On 4 Mai, 20:31, Dan <dan.ms.ch...@gmail.com> wrote:
> For the record , language is man-made . Mathematics is not .Its > universality is proof enough.
Mathematics is, in large parts, discourse between mathematicians. That requires a language that can be spoken and understood, i.e., a finite language. > > >Either you have digits 1 at finite positions only. Then your number is > >in the list, since all finite positions are covered. (You cannot find > >that line. This is the same as: For every n there are infinitely many > >naturals m > n. But you cannot find those which are larger than all n. > >(Since there are not "all" n.)) > >Or you have digits at larger than all finite positions. Then you > >cannot replace them and cannot apply Cantor's argument. > > Ok . Let's say I accept your argument . We can't say that 0.11111.... > is not in the list with finite digits only . Finitude does not permit > us to make that distinction .
The list contains, by definition and by sober thinking, all digits that have natural indices. There is no choice to accept it or not. > > I accept your argument . There are no naturals larger than all n. > And , since we index numbers in our list by naturals, > > 1. 0.1 > 2. 0.11 > 3. 0.111 > 4............ > 5. > . > . > > There are no indices larger than all n .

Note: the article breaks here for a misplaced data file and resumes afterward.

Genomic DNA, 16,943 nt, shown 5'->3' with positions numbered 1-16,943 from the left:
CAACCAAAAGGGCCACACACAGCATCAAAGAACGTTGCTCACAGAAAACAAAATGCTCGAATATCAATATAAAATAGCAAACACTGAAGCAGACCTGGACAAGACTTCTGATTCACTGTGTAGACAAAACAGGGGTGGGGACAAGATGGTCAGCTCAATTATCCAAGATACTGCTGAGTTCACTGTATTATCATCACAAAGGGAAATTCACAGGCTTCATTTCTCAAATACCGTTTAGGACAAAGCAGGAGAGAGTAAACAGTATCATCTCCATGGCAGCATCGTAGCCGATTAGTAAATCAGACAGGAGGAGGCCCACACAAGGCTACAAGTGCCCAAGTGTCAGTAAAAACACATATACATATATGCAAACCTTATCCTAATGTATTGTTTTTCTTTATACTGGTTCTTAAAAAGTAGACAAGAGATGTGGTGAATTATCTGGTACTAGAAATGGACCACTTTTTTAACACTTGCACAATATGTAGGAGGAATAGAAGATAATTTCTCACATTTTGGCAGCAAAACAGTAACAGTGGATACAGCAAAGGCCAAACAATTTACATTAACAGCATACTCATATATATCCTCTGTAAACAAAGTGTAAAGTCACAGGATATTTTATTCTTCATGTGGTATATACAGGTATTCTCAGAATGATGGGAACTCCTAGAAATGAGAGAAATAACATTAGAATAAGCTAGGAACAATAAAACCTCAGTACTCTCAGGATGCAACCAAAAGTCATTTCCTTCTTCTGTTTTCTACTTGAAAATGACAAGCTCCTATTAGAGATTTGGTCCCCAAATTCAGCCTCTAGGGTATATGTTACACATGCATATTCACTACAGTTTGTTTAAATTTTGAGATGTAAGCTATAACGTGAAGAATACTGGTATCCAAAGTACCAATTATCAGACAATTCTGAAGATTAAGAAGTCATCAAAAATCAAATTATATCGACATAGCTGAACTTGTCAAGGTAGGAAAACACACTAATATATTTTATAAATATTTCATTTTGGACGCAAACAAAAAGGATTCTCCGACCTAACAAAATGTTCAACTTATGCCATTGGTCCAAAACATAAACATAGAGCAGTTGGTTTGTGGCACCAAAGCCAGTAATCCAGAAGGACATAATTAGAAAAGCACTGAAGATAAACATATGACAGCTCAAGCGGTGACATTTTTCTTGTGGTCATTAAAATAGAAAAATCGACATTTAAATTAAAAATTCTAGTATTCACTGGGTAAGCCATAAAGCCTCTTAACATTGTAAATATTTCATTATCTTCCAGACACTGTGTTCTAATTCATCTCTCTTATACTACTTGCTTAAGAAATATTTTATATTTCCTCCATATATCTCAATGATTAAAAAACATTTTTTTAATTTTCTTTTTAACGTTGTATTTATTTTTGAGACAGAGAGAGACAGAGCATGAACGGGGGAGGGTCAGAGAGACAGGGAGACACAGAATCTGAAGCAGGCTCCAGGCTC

> Now , since 0.11111..... is on our list , the question is: > At what index n is 0.11111..... on our list?
It is not in our list since it has no chance to surpass all entries of the list. It has only a finite definition like 1/9 or any other nmae that you can write here in order to identify it.
> Since there are no numbers larger than all naturals, 0.11111.... is > not on the list .
Correct. And it will not gain a place in the list by any digit substitution. It is a limit that has no decimal representation like sqrt(2) and, by the way, like every real number. You cannot identify any real number, not even 0, by writing only its sequence of digits. You dod not get ready, since the sequence is infinite, and the reader does not know, after having read 0.000000000000000000000000000 and so on, for a large part of the day, whether it will continue with zeros or not. Every real needs a finite definition. When using terminating reals we implicitly use the finite definition that only zeros will follow.
Therefore there are no actually infinite sequences at all - and there is no Cantor-list, other than finitely defined lists.